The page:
The China Banking Association says the platform has been designed to standardize and digitize interbank transaction information for trade and financial products. Photo: iStock
On September 4, 2017, the People’s Bank of China shut down local crypto exchanges over escalating concerns that unregulated assets, such as Bitcoin and Ethereum, allowed PRC residents to bypass the country's strict capital controls. Photo: iStock

If any more proof was needed that anti-cryptocurrency measures were not having a negative effect on the country’s blockchain scene, Alibaba provided it by coming in top of global entities filing blockchain-related patents. Alibaba came in number one with 90 patents, narrowly beating IBM with 89, and MasterCard with 80, as reported by iPR Daily, a media organization that specializes in intellectual property.

According to a Reuters report earlier this year, the number of new blockchain patents filed reached a record high of 406 in 2017, up from 134 in 2016, and 56% of these patents in 2017 came from China.

The developments have arisen despite Chinese tech giant Baidu joining Tencent and Alibaba to impose new anti-cryptocurrency measures, in line with Beijing’s hard line on digital currencies. WeChat Pay and Ant Financial’s Alipay have been monitoring platforms for cryptocurrency transactions.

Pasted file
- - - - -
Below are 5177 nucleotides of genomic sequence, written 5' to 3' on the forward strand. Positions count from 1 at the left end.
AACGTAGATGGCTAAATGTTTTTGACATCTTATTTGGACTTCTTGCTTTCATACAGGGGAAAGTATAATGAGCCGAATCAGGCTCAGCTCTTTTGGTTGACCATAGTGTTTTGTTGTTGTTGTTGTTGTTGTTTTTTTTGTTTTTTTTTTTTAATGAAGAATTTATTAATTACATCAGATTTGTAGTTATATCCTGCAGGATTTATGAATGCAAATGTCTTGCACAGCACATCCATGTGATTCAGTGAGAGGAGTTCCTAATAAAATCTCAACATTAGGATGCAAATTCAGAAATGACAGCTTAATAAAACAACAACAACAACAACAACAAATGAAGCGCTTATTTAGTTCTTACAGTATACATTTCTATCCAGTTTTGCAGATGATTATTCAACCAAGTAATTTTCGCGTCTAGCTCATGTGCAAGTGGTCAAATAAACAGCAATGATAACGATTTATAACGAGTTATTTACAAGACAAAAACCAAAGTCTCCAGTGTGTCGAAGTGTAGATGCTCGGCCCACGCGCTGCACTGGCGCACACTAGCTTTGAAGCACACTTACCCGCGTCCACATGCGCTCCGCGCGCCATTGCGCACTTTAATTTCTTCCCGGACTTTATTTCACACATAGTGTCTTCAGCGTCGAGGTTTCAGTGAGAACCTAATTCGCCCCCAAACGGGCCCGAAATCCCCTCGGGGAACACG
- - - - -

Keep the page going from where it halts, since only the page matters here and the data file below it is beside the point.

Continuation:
Yet with Beijing seeking to further develop the country’s tech space, blockchain is seen as an absolute essential. This is particularly true in the south, where it seeks to develop a so-called Greater Bay Area connecting Hong Kong, Macau, Shenzhen, Guangzhou and other Pearl River Delta cities into a powerhouse to rival Silicon Valley.

Asia Times reported last week that the Shenzhen Central sub-branch of the People’s Bank of China, the central bank of the PRC, has officially launched the testing phase of the Bay Area Trade Finance Blockchain Platform Project.

The system will conduct trade and financing activities, including accounts receivable and trade financing, while providing a regulatory system to enable real-time monitoring of various financial activities.

Aside from financial applications, media reports indicate blockchain can now be used to authenticate evidence in legal matters, according to guidelines issued by the country’s Supreme People’s Court.

“Internet courts shall recognize digital data that are submitted as evidence if relevant parties collected and stored these data via blockchain with digital signatures, reliable timestamps and hash value verification or via a digital deposition platform, and can prove the authenticity of such technology used,” the Supreme Court said in an announcement translated by CoinDesk.